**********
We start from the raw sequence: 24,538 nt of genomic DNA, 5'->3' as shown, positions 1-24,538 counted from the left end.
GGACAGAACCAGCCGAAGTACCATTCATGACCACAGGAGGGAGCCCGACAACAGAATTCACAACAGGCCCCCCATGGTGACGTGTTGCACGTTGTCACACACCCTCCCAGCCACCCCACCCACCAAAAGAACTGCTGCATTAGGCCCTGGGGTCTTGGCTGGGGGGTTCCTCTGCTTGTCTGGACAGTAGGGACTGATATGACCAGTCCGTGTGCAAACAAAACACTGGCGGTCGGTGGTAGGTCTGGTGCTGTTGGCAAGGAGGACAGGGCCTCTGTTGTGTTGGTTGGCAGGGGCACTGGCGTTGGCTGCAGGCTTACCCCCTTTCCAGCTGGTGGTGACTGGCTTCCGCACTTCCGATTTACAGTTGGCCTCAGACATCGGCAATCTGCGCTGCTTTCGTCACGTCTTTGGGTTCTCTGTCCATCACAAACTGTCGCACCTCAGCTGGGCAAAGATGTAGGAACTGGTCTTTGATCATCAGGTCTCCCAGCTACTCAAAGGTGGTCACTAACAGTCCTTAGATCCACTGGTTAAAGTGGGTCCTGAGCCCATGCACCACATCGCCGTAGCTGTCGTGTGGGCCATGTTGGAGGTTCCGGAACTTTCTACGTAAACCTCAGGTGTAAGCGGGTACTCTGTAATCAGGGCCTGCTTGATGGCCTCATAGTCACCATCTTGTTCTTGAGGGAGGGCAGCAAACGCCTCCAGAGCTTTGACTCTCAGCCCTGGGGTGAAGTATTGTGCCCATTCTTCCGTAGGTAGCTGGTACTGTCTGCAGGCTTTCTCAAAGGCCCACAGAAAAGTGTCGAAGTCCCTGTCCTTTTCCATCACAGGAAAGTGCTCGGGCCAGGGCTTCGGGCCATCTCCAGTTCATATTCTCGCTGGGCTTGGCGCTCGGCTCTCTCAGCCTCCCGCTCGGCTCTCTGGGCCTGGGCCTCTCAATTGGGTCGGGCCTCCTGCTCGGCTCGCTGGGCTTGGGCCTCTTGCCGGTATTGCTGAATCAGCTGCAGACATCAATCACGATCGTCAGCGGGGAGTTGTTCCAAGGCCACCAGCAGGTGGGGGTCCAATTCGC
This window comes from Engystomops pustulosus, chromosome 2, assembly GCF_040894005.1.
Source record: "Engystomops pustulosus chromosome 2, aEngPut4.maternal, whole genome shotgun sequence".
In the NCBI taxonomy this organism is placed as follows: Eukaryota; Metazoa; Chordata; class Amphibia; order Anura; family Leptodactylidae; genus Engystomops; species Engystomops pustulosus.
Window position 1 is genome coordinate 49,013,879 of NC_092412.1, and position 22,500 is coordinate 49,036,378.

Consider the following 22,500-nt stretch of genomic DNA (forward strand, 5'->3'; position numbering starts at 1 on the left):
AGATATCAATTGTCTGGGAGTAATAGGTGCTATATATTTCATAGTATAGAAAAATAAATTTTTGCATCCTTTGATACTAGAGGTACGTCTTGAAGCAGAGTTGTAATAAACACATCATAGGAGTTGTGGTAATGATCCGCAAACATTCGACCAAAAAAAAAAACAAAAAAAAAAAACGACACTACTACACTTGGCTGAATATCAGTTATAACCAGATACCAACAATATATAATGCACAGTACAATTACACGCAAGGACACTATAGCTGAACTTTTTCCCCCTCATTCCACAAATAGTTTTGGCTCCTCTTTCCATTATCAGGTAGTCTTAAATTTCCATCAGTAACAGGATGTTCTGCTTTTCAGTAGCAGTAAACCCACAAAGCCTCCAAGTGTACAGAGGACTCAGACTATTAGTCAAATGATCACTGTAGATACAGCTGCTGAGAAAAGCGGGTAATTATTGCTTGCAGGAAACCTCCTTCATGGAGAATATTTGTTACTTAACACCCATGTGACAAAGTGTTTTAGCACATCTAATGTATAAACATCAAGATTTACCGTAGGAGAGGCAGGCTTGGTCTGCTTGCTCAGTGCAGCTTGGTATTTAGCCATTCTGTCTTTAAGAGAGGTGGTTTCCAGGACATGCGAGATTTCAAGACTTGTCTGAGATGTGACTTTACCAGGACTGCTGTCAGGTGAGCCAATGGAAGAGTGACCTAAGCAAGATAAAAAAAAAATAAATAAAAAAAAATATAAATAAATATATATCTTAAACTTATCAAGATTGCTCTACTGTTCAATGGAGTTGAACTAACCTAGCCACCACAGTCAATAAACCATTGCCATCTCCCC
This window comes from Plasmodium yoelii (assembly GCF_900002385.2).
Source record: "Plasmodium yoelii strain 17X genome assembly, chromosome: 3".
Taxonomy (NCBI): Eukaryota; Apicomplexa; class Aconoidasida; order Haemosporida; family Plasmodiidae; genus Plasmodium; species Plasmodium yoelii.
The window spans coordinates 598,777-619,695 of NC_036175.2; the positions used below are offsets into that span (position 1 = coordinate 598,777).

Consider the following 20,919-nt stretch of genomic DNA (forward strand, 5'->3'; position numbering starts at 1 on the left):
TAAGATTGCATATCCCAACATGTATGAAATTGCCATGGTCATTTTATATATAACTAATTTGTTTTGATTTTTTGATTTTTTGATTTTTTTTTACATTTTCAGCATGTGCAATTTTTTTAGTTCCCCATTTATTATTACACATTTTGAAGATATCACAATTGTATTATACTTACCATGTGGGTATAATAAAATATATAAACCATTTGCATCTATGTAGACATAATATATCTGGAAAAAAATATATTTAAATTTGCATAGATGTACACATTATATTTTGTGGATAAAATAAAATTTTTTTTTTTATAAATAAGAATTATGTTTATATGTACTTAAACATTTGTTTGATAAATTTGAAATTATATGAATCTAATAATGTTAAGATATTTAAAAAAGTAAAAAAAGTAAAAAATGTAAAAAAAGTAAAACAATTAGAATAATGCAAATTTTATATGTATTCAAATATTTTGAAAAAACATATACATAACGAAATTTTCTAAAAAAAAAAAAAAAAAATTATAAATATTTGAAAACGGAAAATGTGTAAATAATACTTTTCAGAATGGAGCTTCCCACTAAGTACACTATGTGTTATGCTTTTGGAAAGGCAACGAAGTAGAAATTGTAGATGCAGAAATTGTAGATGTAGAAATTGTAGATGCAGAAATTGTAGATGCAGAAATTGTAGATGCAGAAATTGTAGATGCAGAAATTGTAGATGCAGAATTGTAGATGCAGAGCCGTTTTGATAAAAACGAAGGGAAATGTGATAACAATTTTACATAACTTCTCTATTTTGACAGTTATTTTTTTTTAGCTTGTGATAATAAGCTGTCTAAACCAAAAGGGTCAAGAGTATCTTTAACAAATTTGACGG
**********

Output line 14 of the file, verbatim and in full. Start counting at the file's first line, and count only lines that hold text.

TAAGATTGCATATCCCAACATGTATGAAATTGCCATGGTCATTTTATATATAACTAATTTGTTTTGATTTTTTGATTTTTTGATTTTTTTTTACATTTTCAGCATGTGCAATTTTTTTAGTTCCCCATTTATTATTACACATTTTGAAGATATCACAATTGTATTATACTTACCATGTGGGTATAATAAAATATATAAACCATTTGCATCTATGTAGACATAATATATCTGGAAAAAAATATATTTAAATTTGCATAGATGTACACATTATATTTTGTGGATAAAATAAAATTTTTTTTTTTATAAATAAGAATTATGTTTATATGTACTTAAACATTTGTTTGATAAATTTGAAATTATATGAATCTAATAATGTTAAGATATTTAAAAAAGTAAAAAAAGTAAAAAATGTAAAAAAAGTAAAACAATTAGAATAATGCAAATTTTATATGTATTCAAATATTTTGAAAAAACATATACATAACGAAATTTTCTAAAAAAAAAAAAAAAAAATTATAAATATTTGAAAACGGAAAATGTGTAAATAATACTTTTCAGAATGGAGCTTCCCACTAAGTACACTATGTGTTATGCTTTTGGAAAGGCAACGAAGTAGAAATTGTAGATGCAGAAATTGTAGATGTAGAAATTGTAGATGCAGAAATTGTAGATGCAGAAATTGTAGATGCAGAAATTGTAGATGCAGAAATTGTAGATGCAGAATTGTAGATGCAGAGCCGTTTTGATAAAAACGAAGGGAAATGTGATAACAATTTTACATAACTTCTCTATTTTGACAGTTATTTTTTTTTAGCTTGTGATAATAAGCTGTCTAAACCAAAAGGGTCAAGAGTATCTTTAACAAATTTGACGG